“A sustainable organisation is one that understands the impact that climate, nature and communities have across the whole of its operations. At the roundtable, we heard how the role of the CSO is now far more about influence and engagement – both within and outside of the organisation. It’s about ensuring sustainability is embedded within an organisation’s strategic thinking. At times, this means letting go of past responsibilities and learning new skills and approaches; forging new partnerships to become the catalyst for change.’’

Change afoot

Currently, businesses seem unprepared for the forthcoming legislation on transition plans. Just four FTSE100 companies have net-zero transition plans that would meet the ‘gold standard’ requirements of the UK’s forthcoming reporting mandate, according to CDP.

While the majority (60%) of the companies have targets to reduce emissions, less than 1% are producing transition plans to net-zero that CDP regards as credible. Key facets of a good transition plan include interim emissions targets, financial planning to deliver decarbonisation and assessment of climate-related risks.

Roundtable participants explored what frameworks and steps can be utilised to help set up a corporate culture that can successfully enable transition plans to be introduced.

Science-based targets were listed as a pre-requisite to businesses attempting to reach net-zero and would therefore create viable pathways for any transition plans. Surveys have found that around 72% of businesses have stated that their emissions reduction goals are with the Science-Based Targets Initiative (SBTi). However, one in four (26%) of the companies who had applied to the SBTi had not published information about the new targets on their own websites or reports.

These targets should act as the “North Stars” for transition plans toward net-zero emissions, but other frameworks can also be utilised to help drive progress.

One crucial framework listed by participants was that of the Task Force on Climate-Related Financial Disclosures (TCFD). The UK Government mandated TCFD-aligned annual reporting for around 1,300 large organisations back in April 2022, in a global first.

Last year, the Financial Reporting Council (FRC) and Financial Conduct Authority (FCA) assessed the climate risk reporting approach taken by almost 200 large firms subject to the UK Government’s new disclosure mandate.

The most common reporting gap within the TCFD framework was found to be “scenario analysis”. This is a process whereby companies are asked to forecast the risks and opportunities to their operations and value chains at a range of global temperature increase trajectories. Most companies were also not ready to unveil the metrics they were using to measure risks and, therefore, specific targets to reduce them.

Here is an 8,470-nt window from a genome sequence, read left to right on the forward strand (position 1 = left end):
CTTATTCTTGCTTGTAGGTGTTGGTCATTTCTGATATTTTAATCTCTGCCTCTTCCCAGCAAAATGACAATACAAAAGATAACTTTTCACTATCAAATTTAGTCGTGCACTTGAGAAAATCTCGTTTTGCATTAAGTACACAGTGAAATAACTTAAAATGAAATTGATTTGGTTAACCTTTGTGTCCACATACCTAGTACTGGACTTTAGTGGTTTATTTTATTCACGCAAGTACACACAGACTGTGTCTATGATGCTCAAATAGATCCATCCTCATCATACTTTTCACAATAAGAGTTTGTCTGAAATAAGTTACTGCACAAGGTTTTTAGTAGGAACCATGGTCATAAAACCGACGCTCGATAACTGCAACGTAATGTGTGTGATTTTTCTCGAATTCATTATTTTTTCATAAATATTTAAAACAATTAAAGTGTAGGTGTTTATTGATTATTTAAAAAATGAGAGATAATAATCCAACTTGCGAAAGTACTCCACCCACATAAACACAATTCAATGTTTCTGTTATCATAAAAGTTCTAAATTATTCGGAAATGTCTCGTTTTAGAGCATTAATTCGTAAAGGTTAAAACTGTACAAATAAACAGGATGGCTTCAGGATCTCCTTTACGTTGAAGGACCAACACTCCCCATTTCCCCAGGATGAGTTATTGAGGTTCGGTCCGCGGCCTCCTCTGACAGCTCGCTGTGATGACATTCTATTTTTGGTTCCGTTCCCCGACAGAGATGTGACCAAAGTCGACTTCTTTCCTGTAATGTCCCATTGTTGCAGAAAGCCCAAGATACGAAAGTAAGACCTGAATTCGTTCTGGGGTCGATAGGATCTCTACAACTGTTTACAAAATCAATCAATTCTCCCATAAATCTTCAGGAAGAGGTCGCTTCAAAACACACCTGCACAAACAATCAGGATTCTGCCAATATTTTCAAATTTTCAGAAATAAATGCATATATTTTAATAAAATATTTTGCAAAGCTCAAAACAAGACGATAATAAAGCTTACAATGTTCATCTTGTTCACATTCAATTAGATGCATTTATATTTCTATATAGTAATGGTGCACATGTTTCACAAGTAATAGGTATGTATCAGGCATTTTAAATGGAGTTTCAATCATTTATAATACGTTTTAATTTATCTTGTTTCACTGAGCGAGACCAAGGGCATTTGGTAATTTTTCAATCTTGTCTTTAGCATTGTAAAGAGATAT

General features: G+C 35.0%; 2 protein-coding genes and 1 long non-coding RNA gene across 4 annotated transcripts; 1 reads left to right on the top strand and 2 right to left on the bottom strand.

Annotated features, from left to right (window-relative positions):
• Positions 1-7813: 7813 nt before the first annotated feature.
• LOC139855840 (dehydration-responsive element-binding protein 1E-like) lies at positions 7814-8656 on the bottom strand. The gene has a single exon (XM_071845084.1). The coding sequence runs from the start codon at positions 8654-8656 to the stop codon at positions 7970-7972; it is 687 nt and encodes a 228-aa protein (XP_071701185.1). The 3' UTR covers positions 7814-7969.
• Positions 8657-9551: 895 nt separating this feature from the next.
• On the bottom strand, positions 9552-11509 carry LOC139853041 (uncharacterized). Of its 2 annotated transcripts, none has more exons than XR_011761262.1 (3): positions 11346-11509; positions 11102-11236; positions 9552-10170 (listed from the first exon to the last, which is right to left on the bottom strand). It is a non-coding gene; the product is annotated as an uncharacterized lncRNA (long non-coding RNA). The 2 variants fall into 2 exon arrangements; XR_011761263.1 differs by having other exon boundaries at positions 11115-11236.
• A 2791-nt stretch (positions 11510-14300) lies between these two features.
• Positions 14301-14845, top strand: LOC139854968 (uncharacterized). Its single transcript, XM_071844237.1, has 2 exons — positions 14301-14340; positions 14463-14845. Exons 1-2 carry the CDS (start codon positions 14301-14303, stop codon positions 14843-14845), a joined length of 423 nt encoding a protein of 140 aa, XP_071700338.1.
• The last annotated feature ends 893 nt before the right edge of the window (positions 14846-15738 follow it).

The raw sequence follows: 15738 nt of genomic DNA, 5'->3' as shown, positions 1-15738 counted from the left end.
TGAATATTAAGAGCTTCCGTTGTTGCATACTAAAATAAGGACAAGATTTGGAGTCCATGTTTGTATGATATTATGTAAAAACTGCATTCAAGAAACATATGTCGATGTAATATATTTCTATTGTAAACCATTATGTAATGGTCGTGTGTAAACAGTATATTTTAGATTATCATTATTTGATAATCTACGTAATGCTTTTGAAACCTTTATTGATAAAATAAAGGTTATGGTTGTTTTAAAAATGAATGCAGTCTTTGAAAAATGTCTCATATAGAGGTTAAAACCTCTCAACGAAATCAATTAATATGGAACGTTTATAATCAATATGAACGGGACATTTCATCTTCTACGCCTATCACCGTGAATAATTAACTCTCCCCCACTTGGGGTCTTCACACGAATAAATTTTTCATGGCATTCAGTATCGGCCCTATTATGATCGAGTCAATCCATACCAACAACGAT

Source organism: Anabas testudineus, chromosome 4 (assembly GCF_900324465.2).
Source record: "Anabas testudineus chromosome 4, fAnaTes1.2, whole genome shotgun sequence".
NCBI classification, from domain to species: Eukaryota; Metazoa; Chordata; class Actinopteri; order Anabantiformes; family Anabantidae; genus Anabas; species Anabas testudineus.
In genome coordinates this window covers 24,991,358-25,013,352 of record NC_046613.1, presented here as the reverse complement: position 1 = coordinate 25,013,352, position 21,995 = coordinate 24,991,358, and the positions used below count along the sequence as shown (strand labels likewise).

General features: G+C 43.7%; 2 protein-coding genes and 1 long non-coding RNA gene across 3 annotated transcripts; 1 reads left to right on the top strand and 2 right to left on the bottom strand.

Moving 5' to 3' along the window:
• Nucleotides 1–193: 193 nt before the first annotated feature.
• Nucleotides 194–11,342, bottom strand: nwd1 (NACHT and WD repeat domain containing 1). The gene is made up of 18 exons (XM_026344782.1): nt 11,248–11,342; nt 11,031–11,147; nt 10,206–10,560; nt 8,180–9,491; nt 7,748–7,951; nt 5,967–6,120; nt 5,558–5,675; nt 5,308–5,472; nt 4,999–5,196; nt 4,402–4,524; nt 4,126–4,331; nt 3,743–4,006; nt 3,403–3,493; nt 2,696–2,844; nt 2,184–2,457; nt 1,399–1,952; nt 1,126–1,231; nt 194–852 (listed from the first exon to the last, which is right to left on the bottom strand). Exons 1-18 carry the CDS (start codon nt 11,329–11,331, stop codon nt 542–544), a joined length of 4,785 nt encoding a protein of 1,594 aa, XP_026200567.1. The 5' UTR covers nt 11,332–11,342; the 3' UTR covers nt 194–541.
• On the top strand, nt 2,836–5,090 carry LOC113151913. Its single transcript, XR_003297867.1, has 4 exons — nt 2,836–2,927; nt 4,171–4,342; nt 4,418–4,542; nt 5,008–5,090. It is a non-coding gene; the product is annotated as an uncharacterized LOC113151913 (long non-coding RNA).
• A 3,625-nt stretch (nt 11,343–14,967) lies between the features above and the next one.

Without scenario analysis, metrics and targets, the FCA and FRC are warning, businesses are not equipped to provide information on how risks and opportunities will differ between different parts of their business and different geographies in the value chain.

TCFD was described by participants as a huge transformer for sustainability functions, not just in terms of the extra reporting requirements, but also by how it can embed climate thinking across the business.

It can also lead to discussions about how to bring climate adaptation into plans, namely through scenario analysis, which is an aspect of the net-zero journey that has remained largely unexplored by corporates.

Participants discussed how this can be embedded into corporate thinking and suggested that risk and finance teams needed “upskilling” to take into account the softer CSR numbers alongside financial data. There is a need, participants noted, to scrutinise climate data in the same way that corporates do with finance.

Another key piece of advice listed during the roundtable discussions was to explore multiple scenarios, rather than being funneled into solely measurable aspects of the transition. There is scope to analysis not just the economic impacts of action and inaction as markets evolve on the road to net-zero, but also how physical and reputational risks, which right now are far harder to quantify, can change the perceived performance of a business.

Hope was expressed that more businesses will be able to kickstart their journey on transition plans as more legislative frameworks come in. The Corporate Sustainability Reporting Directive (CSRD) from the European Commission, for example, widens the net on which companies are mandated to report, with almost a fivefold increase in the number of businesses affected, to 50,000+. It sets stricter requirements on the range of issues and quality of data which companies must disclose. A key focus here is Scope 3 emissions, which typically account for the majority of climate impact for a large business.